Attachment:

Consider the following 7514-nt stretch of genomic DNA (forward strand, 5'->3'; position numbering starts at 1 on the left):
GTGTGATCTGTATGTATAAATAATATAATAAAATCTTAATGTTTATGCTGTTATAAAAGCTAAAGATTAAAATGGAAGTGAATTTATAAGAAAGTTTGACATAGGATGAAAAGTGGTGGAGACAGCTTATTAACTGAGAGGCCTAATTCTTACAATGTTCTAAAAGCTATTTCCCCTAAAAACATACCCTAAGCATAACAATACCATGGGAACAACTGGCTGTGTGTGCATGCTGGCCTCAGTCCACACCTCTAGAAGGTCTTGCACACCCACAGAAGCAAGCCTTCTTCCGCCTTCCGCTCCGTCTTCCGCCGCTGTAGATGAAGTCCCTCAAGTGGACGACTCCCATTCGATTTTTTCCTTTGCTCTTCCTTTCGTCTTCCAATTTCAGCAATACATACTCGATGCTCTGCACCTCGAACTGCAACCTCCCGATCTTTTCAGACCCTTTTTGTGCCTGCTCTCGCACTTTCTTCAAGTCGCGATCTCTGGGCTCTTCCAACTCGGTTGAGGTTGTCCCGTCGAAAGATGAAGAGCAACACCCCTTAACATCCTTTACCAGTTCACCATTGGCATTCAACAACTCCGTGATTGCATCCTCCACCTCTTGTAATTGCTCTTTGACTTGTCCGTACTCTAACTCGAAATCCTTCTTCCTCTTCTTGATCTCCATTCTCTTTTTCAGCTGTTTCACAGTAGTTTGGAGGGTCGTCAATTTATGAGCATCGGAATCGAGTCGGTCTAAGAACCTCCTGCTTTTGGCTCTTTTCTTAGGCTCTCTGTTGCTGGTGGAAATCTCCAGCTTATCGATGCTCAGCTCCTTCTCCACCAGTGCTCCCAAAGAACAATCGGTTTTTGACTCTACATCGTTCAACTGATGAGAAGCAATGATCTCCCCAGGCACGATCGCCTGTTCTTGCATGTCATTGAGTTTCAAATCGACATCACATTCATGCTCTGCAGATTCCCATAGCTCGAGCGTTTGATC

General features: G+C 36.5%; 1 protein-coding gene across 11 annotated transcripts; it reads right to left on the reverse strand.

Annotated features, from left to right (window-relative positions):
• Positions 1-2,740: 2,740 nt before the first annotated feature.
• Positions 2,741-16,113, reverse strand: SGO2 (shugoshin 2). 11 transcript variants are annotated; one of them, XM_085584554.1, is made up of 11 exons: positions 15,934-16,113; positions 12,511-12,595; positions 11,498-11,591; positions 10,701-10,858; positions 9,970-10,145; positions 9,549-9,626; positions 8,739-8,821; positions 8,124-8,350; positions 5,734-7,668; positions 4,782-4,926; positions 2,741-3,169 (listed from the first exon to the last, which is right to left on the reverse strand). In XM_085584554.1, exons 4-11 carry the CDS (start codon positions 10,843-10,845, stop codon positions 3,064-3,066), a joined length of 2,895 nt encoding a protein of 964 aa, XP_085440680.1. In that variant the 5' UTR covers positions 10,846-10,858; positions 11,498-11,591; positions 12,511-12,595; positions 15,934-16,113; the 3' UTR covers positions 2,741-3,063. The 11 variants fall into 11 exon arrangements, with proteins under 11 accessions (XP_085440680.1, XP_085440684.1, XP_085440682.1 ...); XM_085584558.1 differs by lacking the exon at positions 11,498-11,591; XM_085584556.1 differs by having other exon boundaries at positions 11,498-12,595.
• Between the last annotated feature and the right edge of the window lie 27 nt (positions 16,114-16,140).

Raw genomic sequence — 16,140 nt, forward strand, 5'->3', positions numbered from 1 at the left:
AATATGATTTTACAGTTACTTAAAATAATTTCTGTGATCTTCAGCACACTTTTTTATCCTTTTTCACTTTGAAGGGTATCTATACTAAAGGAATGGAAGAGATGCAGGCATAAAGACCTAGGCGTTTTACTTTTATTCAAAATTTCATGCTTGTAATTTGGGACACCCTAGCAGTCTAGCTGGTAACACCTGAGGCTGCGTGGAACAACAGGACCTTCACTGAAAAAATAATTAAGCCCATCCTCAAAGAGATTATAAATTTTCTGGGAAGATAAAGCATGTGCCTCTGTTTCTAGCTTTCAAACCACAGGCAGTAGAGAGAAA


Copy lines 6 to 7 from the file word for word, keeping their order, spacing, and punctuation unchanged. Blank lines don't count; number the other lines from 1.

• Positions 2,741-16,113, reverse strand: SGO2 (shugoshin 2). 11 transcript variants are annotated; one of them, XM_085584554.1, is made up of 11 exons: positions 15,934-16,113; positions 12,511-12,595; positions 11,498-11,591; positions 10,701-10,858; positions 9,970-10,145; positions 9,549-9,626; positions 8,739-8,821; positions 8,124-8,350; positions 5,734-7,668; positions 4,782-4,926; positions 2,741-3,169 (listed from the first exon to the last, which is right to left on the reverse strand). In XM_085584554.1, exons 4-11 carry the CDS (start codon positions 10,843-10,845, stop codon positions 3,064-3,066), a joined length of 2,895 nt encoding a protein of 964 aa, XP_085440680.1. In that variant the 5' UTR covers positions 10,846-10,858; positions 11,498-11,591; positions 12,511-12,595; positions 15,934-16,113; the 3' UTR covers positions 2,741-3,063. The 11 variants fall into 11 exon arrangements, with proteins under 11 accessions (XP_085440680.1, XP_085440684.1, XP_085440682.1 ...); XM_085584558.1 differs by lacking the exon at positions 11,498-11,591; XM_085584556.1 differs by having other exon boundaries at positions 11,498-12,595.
• Between the last annotated feature and the right edge of the window lie 27 nt (positions 16,114-16,140).